“Urgent” decree on migrants declared unconstitutional by the judiciary

The judges determined that the Decree of Necessity and Urgency (DNU) adopted by the national government to modify the country’s Migration Law is unconstitutional because it does not comply with the requirements for this kind of decree and because the changes go against migrants’ rights.

A panel of judges from the Federal Administrative Contentious Chamber declared the “constitutional invalidity of Decree 70/2017,” with which the executive branch modified the country’s Migration Law in January 2017.

The vote of the majority considered that the unconstitutionality of the decree stems both from the fact that the executive branch was not justified in using a DNU, and because the measures established are contrary to the human rights of migrants.

The judges stated that the decree “not only constitutes an appropriation of legislative faculties without constitutional justification” but also proposes solutions that are incompatible with constitutional and human rights standards.

Regarding the use of a DNU to reform the Migration Law, the vote of the majority considered that the criteria established in the Constitution to justify that the executive branch exercise the faculties of Congress were not met. In particular, regarding the government’s argument that a supposed “security emergency” justified the reform, the judges argue that the “decree does not present valid reasons – given the deficiencies in its analysis of statistics – to sustain the immediate need to modify the law, bypassing the participation of Congress through the regular legislative process.”

At the same time, the judges consider that the reforms that the DNU introduced into the Migrations Law violate the guarantee of due process and migrant persons’ right to a defense. The sentence refers specifically to the short timeframes for the summary expulsion procedure, to the preventive detentions of migrants and the risk that these could become arbitrary detentions, and the impact on the right to family unity.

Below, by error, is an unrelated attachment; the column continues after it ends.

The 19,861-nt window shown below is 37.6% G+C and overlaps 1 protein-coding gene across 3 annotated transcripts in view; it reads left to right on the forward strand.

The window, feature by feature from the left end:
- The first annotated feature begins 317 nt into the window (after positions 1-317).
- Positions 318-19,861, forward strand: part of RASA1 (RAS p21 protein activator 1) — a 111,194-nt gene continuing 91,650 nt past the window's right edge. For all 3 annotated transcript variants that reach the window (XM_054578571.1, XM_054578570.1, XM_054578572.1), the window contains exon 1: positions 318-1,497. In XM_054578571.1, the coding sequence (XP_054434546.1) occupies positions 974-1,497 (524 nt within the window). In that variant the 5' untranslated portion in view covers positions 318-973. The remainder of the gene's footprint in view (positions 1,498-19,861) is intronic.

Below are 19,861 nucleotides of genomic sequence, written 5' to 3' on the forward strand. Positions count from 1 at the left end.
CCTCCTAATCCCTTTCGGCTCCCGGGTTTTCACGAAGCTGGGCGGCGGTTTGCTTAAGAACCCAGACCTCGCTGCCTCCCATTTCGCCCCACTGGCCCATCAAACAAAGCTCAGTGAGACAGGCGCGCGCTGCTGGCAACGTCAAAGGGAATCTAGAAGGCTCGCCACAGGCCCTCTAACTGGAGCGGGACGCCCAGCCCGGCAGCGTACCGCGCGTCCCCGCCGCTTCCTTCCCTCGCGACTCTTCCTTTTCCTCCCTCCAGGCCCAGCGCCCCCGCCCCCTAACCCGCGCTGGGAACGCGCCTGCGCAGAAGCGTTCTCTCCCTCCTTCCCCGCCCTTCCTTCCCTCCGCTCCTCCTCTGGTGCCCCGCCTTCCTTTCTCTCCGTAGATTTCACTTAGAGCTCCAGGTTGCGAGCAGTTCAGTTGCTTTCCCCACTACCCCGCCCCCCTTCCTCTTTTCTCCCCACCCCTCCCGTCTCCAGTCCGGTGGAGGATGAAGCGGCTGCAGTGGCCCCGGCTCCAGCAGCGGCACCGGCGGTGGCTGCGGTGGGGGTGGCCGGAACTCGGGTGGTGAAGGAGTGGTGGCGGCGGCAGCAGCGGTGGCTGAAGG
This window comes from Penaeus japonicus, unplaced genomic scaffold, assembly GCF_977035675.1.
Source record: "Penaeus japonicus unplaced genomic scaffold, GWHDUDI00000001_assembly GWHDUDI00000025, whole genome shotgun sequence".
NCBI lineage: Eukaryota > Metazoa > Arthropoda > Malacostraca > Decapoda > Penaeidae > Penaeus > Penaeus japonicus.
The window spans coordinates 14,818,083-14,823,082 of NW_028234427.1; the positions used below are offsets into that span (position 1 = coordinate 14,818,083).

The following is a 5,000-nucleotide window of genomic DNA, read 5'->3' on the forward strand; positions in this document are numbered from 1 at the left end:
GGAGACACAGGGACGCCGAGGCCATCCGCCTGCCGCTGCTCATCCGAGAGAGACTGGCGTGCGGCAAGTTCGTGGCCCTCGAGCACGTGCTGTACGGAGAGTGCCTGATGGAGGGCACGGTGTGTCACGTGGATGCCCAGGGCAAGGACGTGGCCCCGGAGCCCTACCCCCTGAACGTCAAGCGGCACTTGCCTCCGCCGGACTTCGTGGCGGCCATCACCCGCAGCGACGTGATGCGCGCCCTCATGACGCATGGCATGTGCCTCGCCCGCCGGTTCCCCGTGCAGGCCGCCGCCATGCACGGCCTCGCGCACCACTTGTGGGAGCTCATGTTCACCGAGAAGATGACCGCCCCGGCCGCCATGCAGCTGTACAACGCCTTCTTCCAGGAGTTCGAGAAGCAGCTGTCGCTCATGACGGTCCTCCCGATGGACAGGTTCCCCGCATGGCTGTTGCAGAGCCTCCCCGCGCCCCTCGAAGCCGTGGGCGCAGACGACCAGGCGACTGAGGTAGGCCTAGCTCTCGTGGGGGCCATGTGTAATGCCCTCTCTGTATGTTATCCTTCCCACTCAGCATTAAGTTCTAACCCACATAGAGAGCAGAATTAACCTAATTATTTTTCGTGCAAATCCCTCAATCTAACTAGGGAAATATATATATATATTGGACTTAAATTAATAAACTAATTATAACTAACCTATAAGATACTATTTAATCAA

In sum, according to the ruling, the decree “establishes a series of restrictions on the right to due process that do not align with its stated purposes. In addition to the flaws in the justification of the necessity for its issuance (and which by themselves would determine its invalidity), it is noted that the measures that constitute the object of the act hold no proportionality or reasonableness with the purposes that are sought to be achieved, since from the link between criminality and migrants that is argued, a summary mechanism for expulsion is established that can be applied to any foreigner, without any consideration to his/her personal circumstances, whether that person has a criminal record or not.”

The judges call special attention to the fact that these rights restrictions affect a group that already finds itself in a situation of vulnerability. In this way, they indicate that “it must also be observed that the group to which these modifications of the Migration Law refer, constitute a vulnerable group, in a situation of inferiority regarding the real and effective exercise of their rights. The decree serves only to perpetuate this situation of submission, with respect to all migrants, since it is not limited to the cases of those who have criminal records or specifically those who have criminal records for infractions of the Narcotics Law.”

The Migration Law was passed in 2004, after a struggle of many years demanding that Argentina have a democratic regulatory framework, and today it is an example at a global level.The government tried to modify it in a regressive sense with regard to human rights and in a unilateral way. This judicial decision prevents this and reaffirms that proposals to reform the regulatory framework must be debated in Congress and that migratory policies must be oriented toward the protection of migrants’ rights.


The judicial case began in February 2017 with a brief filed by CELS, la Comisión Argentina para Refugiados e Migrantes and el Colectivo por la Diversidad.

Subsequently, other individuals and organizations presented themselves before the court: María Lourdes Rivadeneyra Palacios, Koral Trinidad Chota Flores, Bella Karola Macedo Flores, Asociación Civil por la Igualdad y la Justicia, Asociación Civil Instituto Argentino para la Igualdad, Diversidad e Integración, the Ombudsman of the Province of Buenos Aires, the Ombudsman of the City of Buenos Aires, Asociación Civil Derechos Humanos​, ​Mujeres Unidas Migrantes y Refugiadas en Argentina and Asociación Civil Mesa por la Igualdad.

The Asociación de Derechos Civiles (ADC), the Gino Germani Institute of the Social Sciences Department of the University of Buenos Aires and the National Prison Ombudsman’s Office presented themselves as friends of the court (amicus curiae).

Photo: Sub.Coop